The weather was balmy, in fact, record-breaking with temperatures in the 20s.  We found the lane that cut through the woods all right, but as we continued to wend our way around the trees, we could hardly tell if we were on the lane or not because of the thick bronze carpet of fallen leaves.  Soon we saw a building through the trees up ahead.

There was no one at home in the large board-and-batten house.  Two white poodle-mixes barked valiantly behind a big window. Presently, the master gardener and her husband drove up. He invited Lloyd into the house while Gwyn took me on a tour of the spacious grounds. Before setting off, I gave her a clump of cala lily that originally came from Guatemala, and produced white, leather-like blooms often seen in wedding bouquets.  It was ready for its winter nap indoors.

Gwyn explained that she once had perennial beds galore, a large greenhouse, and a swimming pool.  As time went on, however, outdoor work had to be pared down, and the greenhouse was dismantled.  The swimming pool was changed into two individual, curved ponds looking so natural with some cattails and water lilies in them.  Someone still comes in to help her with the large vegetable garden.  Carrots and parsnips lay in a wheel barrel by the door.  From this hilltop perch one could see the surrounding farmlands stretching out to the horizon field by fence post, stream and woodlot.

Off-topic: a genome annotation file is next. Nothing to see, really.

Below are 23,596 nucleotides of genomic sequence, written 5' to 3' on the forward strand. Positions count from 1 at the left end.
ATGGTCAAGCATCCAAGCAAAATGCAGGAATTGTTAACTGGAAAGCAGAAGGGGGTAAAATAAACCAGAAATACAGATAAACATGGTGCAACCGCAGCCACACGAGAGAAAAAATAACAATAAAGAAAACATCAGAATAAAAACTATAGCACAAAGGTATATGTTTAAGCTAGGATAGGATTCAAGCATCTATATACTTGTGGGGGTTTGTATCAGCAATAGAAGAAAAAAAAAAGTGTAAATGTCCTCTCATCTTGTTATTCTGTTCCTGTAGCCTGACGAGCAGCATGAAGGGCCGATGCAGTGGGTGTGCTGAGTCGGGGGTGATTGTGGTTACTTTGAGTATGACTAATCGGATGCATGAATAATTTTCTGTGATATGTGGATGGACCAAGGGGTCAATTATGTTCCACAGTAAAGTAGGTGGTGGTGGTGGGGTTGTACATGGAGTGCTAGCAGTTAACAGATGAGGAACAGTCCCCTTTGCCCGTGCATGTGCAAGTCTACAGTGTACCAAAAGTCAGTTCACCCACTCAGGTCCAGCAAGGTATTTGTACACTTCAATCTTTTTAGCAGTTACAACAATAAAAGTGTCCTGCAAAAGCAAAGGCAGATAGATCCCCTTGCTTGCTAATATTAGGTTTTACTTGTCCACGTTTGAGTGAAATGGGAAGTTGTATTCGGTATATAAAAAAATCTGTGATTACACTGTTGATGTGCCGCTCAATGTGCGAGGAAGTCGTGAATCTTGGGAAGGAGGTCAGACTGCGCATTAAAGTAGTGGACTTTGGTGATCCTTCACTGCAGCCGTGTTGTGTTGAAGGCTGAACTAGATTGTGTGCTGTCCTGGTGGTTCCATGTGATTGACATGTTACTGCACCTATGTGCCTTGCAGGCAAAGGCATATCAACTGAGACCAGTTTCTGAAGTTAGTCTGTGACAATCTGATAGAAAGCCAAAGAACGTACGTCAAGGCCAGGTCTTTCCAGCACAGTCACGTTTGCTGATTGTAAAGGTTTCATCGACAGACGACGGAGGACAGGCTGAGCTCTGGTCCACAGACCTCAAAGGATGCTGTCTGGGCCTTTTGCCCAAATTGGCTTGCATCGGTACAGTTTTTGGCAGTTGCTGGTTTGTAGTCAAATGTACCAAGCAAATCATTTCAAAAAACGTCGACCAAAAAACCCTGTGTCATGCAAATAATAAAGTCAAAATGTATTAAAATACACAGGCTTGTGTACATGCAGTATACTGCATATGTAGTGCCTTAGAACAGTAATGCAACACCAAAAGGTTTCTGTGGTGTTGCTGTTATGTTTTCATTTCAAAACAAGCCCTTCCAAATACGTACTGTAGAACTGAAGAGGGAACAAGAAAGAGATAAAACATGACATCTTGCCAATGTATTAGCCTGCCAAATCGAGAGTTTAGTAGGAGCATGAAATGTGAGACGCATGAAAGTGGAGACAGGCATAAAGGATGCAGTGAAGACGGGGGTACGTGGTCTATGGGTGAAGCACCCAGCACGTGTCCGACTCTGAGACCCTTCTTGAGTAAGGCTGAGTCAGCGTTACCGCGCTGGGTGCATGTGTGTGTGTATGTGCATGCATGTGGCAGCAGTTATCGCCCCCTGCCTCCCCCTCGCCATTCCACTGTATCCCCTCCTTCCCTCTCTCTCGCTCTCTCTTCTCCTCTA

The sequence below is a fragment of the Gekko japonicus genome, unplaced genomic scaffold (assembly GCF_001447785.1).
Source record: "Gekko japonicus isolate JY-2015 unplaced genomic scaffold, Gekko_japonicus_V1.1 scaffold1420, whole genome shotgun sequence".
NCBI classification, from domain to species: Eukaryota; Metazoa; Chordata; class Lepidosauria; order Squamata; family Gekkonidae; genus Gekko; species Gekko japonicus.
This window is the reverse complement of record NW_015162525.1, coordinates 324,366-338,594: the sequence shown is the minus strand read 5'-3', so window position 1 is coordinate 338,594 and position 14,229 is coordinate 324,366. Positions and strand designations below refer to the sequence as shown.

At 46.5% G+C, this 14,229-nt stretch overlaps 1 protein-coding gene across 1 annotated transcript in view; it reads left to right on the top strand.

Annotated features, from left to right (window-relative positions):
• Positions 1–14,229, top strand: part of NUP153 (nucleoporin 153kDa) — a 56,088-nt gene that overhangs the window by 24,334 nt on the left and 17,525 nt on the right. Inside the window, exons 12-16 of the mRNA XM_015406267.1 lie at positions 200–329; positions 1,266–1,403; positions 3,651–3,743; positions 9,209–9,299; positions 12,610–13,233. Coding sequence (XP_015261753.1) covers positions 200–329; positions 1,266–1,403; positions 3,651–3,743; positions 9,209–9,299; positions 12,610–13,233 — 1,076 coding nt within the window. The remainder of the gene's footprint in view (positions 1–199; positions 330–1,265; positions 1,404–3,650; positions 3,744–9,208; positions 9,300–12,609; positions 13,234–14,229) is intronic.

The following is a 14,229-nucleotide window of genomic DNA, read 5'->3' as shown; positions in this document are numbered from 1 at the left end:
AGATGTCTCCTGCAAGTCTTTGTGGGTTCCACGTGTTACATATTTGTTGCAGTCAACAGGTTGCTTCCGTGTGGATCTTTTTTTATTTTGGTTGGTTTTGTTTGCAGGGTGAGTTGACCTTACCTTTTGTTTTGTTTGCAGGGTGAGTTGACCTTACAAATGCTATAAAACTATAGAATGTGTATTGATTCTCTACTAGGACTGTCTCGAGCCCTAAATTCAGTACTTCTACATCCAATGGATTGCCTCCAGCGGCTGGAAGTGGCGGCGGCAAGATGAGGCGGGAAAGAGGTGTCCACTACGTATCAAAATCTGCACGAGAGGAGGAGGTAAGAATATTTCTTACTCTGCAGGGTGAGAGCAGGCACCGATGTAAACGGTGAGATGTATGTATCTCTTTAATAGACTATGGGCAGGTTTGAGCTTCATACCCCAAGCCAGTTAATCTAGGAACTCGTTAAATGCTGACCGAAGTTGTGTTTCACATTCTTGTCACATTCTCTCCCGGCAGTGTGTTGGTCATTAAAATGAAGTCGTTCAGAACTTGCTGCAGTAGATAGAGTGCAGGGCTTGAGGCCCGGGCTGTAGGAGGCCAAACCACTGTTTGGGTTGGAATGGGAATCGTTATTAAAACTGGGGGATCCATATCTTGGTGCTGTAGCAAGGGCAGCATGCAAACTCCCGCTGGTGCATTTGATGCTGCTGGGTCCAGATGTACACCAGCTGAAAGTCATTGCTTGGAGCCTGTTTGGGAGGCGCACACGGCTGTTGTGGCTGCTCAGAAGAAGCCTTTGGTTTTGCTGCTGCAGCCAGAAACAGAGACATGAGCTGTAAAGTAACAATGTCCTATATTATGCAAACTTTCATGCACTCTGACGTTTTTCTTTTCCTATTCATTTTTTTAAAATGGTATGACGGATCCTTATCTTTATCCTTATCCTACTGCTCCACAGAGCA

As Gwyn identified the spent stalks of a clump of pink Obedient Plants in a flowerbed by the house, she asked sisterly-like, “Are you a digger?”

“Yes!” I replied without hesitating.  “I LOVE digging!!”

No one had ever asked me such a question.  Only a master gardener fully understands the energizing, creative surge one experiences when powering a garden shovel into the earth by means of one’s foot. Repeated pushes might create a curved flowerbed, or prepare a hole in which to plant some fragrant rose bush–some green wonder to bless the world for years to come!